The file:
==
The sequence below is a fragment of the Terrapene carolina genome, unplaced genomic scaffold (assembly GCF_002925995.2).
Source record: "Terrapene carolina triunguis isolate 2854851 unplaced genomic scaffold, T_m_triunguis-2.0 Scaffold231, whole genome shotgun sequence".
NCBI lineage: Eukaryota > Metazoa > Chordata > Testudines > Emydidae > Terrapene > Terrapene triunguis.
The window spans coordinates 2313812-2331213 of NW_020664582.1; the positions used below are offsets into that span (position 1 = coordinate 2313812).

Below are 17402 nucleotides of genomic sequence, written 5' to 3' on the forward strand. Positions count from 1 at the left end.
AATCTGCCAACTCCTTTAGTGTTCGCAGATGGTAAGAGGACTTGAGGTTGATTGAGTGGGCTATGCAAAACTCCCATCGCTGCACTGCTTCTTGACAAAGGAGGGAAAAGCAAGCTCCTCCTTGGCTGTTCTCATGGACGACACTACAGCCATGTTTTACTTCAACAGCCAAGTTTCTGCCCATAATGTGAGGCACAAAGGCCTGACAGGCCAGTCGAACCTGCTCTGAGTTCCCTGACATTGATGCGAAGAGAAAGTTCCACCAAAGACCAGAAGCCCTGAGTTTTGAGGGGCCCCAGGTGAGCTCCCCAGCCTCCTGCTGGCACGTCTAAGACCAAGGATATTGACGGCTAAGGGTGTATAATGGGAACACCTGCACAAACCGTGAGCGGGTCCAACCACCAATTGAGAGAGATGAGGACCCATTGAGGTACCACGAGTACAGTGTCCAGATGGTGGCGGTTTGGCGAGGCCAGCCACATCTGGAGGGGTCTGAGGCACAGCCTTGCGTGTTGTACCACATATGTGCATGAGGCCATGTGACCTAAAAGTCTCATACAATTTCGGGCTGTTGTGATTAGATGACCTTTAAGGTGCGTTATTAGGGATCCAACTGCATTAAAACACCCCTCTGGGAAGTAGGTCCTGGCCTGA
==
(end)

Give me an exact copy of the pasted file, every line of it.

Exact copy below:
The sequence below is a fragment of the Terrapene carolina genome, unplaced genomic scaffold (assembly GCF_002925995.2).
Source record: "Terrapene carolina triunguis isolate 2854851 unplaced genomic scaffold, T_m_triunguis-2.0 Scaffold231, whole genome shotgun sequence".
NCBI lineage: Eukaryota > Metazoa > Chordata > Testudines > Emydidae > Terrapene > Terrapene triunguis.
The window spans coordinates 2313812-2331213 of NW_020664582.1; the positions used below are offsets into that span (position 1 = coordinate 2313812).

Below are 17402 nucleotides of genomic sequence, written 5' to 3' on the forward strand. Positions count from 1 at the left end.
AATCTGCCAACTCCTTTAGTGTTCGCAGATGGTAAGAGGACTTGAGGTTGATTGAGTGGGCTATGCAAAACTCCCATCGCTGCACTGCTTCTTGACAAAGGAGGGAAAAGCAAGCTCCTCCTTGGCTGTTCTCATGGACGACACTACAGCCATGTTTTACTTCAACAGCCAAGTTTCTGCCCATAATGTGAGGCACAAAGGCCTGACAGGCCAGTCGAACCTGCTCTGAGTTCCCTGACATTGATGCGAAGAGAAAGTTCCACCAAAGACCAGAAGCCCTGAGTTTTGAGGGGCCCCAGGTGAGCTCCCCAGCCTCCTGCTGGCACGTCTAAGACCAAGGATATTGACGGCTAAGGGTGTATAATGGGAACACCTGCACAAACCGTGAGCGGGTCCAACCACCAATTGAGAGAGATGAGGACCCATTGAGGTACCACGAGTACAGTGTCCAGATGGTGGCGGTTTGGCGAGGCCAGCCACATCTGGAGGGGTCTGAGGCACAGCCTTGCGTGTTGTACCACATATGTGCATGAGGCCATGTGACCTAAAAGTCTCATACAATTTCGGGCTGTTGTGATTAGATGACCTTTAAGGTGCGTTATTAGGGATCCAACTGCATTAAAACACCCCTCTGGGAAGTAGGTCCTGGCCTGA